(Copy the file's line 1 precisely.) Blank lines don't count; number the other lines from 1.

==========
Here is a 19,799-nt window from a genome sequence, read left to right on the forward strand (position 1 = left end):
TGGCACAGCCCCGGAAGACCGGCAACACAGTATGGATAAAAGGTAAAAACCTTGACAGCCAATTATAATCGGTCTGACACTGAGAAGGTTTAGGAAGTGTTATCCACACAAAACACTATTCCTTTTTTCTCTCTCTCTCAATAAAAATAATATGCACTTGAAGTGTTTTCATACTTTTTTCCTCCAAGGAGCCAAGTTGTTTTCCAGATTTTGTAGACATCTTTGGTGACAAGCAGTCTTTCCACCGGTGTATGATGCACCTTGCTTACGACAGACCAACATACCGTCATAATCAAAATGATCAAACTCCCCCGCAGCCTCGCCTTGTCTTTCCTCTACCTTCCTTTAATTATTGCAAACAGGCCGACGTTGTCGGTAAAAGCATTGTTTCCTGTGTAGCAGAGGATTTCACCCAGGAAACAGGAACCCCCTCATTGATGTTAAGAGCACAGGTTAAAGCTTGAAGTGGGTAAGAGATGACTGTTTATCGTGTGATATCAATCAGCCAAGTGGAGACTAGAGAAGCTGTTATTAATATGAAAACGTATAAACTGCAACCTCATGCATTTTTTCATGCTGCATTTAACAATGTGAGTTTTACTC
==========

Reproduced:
Here is a 19,799-nt window from a genome sequence, read left to right on the forward strand (position 1 = left end):